• ratings and ethical funds through brand differentiation

Working at a desk with a calculator and pair of glasses

Reduced Regulatory Risks

Collaborating with international vendors and manufacturers with different compliance standards always carries some risk. Partnering with suppliers who engage in bad social and environmental practices can have a negative impact on your bottom line and brand image.

Sourcing locally or sourcing from suppliers who are doing their best in terms of corporate social responsibility also keeps your business compliant with environmental and socio-economic regulations.

Does responsible sourcing pay?

Recent findings hint that a 1$ investment generated $28 in return over 20 years – for businesses that focus on sustainable practices. What’s more, a report from McKinsey named “cost reductions” as one of the main values of ESG, explaining that sourcing responsibly can help combat mounting operating expenses,” affecting running costs by as much as 60%.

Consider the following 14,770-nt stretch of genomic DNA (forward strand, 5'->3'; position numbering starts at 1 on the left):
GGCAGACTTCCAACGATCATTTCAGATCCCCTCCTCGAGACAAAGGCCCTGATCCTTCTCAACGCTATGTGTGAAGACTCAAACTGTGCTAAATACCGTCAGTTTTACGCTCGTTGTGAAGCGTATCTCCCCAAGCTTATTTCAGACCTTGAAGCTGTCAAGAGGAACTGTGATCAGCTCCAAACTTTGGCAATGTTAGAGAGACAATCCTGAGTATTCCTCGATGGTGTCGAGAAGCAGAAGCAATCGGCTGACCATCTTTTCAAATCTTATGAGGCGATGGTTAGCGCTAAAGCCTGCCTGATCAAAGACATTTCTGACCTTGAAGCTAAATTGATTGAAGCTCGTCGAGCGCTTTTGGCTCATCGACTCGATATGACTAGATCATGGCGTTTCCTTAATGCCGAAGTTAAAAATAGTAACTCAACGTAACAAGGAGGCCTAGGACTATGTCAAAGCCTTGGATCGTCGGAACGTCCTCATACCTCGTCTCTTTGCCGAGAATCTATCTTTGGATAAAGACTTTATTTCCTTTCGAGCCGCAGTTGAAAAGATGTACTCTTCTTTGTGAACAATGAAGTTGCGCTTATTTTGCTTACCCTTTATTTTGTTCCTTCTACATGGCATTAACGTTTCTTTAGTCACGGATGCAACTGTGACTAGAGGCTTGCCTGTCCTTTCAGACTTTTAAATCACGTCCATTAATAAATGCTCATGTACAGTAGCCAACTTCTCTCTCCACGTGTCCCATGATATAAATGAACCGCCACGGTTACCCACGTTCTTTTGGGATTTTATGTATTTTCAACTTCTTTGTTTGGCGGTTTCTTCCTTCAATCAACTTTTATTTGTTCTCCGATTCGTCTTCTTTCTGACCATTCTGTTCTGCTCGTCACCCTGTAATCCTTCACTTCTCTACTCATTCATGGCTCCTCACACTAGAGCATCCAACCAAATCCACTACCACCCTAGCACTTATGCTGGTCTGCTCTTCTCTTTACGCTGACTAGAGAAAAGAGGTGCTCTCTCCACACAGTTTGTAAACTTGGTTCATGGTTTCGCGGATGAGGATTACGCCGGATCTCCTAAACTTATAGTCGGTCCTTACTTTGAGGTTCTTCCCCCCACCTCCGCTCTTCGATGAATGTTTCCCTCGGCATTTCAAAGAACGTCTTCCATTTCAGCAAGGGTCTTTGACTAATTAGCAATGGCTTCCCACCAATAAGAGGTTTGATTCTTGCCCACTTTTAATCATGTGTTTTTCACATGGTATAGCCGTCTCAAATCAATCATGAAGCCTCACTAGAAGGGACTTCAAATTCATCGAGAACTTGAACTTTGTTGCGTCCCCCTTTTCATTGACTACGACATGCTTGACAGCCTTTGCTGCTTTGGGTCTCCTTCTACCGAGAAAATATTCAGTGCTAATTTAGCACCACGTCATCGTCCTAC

Responsible sourcing – Always good for the community

It makes sense that if sourcing from local suppliers can benefit your bottom line, it would do the same for other businesses in your area, which can be a great advantage to people who live there and your local community.

Well-paid and satisfied workers are more likely to purchase from local businesses. What’s more, respected and well-off companies are more likely to contribute to communities through volunteering, fundraising, benefits, and sponsored activities.

Always good for the environment

Lastly, when you reduce storage and shipping, you also reduce energy usage and CO2 emissions. Responsible sourcing encourages green manufacturing and ultimately helps you build customer confidence. When people buy with confidence, the business benefits greatly from improved brand awareness and customer loyalty.

It’s widely known that modern consumers, especially millennials, have been driving the food and beverage industry by purchasing goods and services that explain the origin of their products.

It’s important that companies that are creating products more sustainably are marketing their efforts to save our social, environmental, and financial health.